The allure of Barcelona seems to be unassailable. Neither the terrorist attack on La Rambla last August nor the political uncertainty hovering over Catalonia seems to have diminished the international popularity of Spain’s second city, a place I fell in love with many decades ago. What thrilled me about the city then still excites me about Barcelona today: its vivacity; its stunning seaside setting; its astonishing architecture, including La Sagrada Família basilica and other intriguingly eccentric works by the Catalan architect Antoni Gaudí; its animated cafés and tapas bars; and its superb restaurants.
In many ways, Barcelona just continues to get better. The city is well-advanced, with a complete renovation of all of its 39 food markets, including the dazzling Mercat de Santa Caterina and its polychrome mosaic roof; new museums have opened; and formerly shabby districts like El Raval and La Barceloneta have been restored and redesigned without losing their character. In addition, Barcelona’s food scene easily rivals — and often betters — those of London and Paris, and the shopping is first-rate.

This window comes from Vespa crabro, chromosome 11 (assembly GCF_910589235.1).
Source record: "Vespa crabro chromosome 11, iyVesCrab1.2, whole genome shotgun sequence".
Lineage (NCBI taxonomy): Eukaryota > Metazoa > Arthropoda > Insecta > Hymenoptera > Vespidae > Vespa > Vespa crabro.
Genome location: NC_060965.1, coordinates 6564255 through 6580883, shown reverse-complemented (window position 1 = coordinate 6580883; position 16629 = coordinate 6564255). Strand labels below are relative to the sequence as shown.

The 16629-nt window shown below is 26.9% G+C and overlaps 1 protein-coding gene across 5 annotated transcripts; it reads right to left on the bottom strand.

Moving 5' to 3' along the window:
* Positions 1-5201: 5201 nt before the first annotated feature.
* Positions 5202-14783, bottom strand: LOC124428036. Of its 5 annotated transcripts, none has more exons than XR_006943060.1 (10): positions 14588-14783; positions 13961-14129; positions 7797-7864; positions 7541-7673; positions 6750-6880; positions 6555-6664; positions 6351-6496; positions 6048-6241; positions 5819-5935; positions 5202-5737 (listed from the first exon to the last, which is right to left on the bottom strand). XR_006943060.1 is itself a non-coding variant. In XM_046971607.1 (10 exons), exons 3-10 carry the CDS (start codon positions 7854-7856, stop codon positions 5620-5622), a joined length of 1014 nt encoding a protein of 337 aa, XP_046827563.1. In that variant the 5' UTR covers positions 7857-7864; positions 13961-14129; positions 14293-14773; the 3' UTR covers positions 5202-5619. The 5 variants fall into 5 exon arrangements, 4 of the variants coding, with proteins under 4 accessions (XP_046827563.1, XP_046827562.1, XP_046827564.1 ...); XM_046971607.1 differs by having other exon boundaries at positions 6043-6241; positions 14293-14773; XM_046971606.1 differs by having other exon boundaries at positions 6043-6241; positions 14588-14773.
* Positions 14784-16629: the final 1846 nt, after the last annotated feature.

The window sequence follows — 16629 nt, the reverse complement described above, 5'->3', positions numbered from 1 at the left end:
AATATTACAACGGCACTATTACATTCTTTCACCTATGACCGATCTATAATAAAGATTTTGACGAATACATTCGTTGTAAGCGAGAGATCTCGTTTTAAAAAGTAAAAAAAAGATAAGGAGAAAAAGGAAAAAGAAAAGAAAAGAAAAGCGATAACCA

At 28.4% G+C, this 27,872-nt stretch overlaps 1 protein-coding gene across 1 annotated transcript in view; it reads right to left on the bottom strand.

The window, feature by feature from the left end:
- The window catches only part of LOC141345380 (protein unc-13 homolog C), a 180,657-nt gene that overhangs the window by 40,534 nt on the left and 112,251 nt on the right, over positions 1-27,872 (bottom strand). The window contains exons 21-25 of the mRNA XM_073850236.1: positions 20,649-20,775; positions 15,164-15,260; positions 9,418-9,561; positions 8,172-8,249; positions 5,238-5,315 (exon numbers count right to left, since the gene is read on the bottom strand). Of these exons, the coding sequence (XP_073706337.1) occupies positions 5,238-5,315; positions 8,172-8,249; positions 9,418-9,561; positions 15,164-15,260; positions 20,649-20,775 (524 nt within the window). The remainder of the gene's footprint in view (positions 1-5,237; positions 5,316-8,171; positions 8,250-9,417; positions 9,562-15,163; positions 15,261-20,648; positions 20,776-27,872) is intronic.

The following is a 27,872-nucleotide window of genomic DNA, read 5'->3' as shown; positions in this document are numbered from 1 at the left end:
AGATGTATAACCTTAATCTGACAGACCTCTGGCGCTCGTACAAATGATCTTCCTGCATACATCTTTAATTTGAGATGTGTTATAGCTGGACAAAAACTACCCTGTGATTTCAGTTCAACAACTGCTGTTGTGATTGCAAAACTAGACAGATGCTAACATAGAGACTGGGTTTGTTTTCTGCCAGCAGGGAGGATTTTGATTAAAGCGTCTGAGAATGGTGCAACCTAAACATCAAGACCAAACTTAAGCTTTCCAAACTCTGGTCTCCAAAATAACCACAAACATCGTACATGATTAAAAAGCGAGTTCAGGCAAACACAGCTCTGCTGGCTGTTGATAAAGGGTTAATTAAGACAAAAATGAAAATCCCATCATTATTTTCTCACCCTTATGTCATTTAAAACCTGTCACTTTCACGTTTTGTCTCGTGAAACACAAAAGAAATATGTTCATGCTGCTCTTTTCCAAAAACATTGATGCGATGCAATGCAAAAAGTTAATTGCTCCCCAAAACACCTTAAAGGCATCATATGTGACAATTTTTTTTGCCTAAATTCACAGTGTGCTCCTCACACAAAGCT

Small wonder then that the city remains in the midst of a seemingly permanent hotel boom. These new addresses offer travelers the possibility of discovering a different neighborhood each time they visit. In the past, most of the city’s best hotels were found along La Rambla and the Passeig de Gràcias. Now there are distinctive small properties scattered across the city. These include the 28-room The Serras, which occupies a handsomely renovated stone building on the Passeig de Colom, a street overlooking Port Vell (Old Harbor).